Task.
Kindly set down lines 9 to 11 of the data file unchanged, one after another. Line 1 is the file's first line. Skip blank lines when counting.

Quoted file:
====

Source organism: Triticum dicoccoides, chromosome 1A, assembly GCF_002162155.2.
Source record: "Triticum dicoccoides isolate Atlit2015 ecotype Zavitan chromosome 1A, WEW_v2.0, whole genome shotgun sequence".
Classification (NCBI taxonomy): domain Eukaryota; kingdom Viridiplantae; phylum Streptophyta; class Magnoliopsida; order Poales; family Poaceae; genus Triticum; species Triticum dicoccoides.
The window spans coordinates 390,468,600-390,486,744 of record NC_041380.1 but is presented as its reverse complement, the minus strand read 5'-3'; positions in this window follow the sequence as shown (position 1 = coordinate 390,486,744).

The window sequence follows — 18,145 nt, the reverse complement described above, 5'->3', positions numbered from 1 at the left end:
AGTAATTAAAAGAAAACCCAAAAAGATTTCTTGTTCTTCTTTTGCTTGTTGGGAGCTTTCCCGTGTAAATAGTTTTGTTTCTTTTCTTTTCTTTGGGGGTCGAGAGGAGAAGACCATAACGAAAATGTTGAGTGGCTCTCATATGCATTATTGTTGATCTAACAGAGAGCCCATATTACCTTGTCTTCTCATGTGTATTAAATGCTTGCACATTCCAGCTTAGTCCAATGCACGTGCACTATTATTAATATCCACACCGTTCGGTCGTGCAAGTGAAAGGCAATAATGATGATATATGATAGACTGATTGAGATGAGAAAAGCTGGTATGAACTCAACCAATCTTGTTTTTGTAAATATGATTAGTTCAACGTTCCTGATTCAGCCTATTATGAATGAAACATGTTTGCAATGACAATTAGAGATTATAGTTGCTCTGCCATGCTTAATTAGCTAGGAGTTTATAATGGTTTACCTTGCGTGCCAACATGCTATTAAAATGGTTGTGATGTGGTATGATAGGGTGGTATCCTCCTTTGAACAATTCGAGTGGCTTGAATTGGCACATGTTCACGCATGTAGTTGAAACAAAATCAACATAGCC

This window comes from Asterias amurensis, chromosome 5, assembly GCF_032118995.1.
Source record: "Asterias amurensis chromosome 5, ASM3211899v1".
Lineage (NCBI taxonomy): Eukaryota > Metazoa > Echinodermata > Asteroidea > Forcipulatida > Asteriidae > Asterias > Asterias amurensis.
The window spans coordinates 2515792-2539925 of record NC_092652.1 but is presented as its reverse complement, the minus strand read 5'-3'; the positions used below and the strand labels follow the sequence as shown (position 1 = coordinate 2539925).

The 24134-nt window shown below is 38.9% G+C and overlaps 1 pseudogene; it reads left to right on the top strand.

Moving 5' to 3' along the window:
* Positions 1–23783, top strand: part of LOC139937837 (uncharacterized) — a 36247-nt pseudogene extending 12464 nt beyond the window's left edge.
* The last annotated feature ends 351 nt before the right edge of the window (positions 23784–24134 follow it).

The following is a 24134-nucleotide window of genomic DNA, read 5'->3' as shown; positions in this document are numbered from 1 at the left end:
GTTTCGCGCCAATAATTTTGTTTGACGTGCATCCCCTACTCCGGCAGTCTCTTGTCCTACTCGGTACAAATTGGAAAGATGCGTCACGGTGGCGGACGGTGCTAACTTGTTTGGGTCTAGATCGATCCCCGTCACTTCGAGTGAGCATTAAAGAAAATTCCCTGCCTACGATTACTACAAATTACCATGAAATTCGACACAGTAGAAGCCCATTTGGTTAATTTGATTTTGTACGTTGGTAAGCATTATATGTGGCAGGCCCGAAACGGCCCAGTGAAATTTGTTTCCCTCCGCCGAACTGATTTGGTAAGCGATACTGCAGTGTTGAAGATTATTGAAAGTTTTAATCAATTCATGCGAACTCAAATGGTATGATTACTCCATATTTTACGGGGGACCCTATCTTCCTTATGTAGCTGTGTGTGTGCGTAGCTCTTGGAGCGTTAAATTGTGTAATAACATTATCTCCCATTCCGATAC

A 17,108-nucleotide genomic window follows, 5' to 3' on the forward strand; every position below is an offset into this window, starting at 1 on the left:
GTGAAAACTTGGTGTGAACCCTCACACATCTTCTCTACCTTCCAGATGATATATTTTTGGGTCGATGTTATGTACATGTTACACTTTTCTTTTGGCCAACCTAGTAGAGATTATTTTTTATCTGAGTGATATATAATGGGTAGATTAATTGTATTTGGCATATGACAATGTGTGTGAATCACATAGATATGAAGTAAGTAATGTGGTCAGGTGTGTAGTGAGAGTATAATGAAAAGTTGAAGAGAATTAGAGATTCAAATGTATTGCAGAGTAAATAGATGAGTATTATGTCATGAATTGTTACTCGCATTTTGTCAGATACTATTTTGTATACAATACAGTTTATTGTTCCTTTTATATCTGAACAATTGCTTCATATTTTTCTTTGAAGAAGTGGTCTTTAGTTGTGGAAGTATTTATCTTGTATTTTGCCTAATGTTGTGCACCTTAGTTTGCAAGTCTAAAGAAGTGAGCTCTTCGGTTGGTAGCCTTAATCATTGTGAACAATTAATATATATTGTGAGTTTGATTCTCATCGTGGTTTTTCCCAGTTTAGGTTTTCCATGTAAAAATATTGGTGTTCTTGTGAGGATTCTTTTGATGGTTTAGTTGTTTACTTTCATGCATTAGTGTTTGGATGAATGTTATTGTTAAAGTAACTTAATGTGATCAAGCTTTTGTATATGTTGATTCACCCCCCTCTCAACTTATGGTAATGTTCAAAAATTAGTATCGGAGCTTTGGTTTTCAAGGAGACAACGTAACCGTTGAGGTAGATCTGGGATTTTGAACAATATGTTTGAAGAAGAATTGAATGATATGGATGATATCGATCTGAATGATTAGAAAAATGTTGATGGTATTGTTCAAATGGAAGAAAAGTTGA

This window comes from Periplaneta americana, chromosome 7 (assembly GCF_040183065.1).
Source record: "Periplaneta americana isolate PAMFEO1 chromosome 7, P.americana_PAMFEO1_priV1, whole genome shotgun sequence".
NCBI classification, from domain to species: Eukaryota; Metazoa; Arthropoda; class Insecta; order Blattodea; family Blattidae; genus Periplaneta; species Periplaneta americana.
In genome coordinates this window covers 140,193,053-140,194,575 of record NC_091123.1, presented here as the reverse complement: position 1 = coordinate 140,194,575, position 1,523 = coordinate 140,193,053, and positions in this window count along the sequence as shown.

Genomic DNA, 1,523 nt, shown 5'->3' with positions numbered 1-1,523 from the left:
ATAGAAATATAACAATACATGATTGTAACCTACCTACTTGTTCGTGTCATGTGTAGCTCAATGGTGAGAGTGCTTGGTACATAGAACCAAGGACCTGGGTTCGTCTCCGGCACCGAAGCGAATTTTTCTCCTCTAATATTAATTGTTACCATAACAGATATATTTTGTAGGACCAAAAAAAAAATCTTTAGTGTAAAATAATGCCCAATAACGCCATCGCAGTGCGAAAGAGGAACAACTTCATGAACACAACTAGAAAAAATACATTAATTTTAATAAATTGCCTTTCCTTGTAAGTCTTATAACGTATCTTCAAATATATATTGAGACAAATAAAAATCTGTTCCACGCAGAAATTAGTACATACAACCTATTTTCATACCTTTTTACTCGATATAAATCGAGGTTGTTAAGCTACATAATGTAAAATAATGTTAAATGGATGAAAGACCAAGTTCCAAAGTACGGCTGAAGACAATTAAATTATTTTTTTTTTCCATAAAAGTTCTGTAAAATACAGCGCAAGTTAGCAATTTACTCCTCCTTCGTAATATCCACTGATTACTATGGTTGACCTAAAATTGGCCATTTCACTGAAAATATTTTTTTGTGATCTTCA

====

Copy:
Lineage (NCBI taxonomy): Eukaryota > Metazoa > Echinodermata > Asteroidea > Forcipulatida > Asteriidae > Asterias > Asterias amurensis.
The window spans coordinates 2515792-2539925 of record NC_092652.1 but is presented as its reverse complement, the minus strand read 5'-3'; the positions used below and the strand labels follow the sequence as shown (position 1 = coordinate 2539925).

The 24134-nt window shown below is 38.9% G+C and overlaps 1 pseudogene; it reads left to right on the top strand.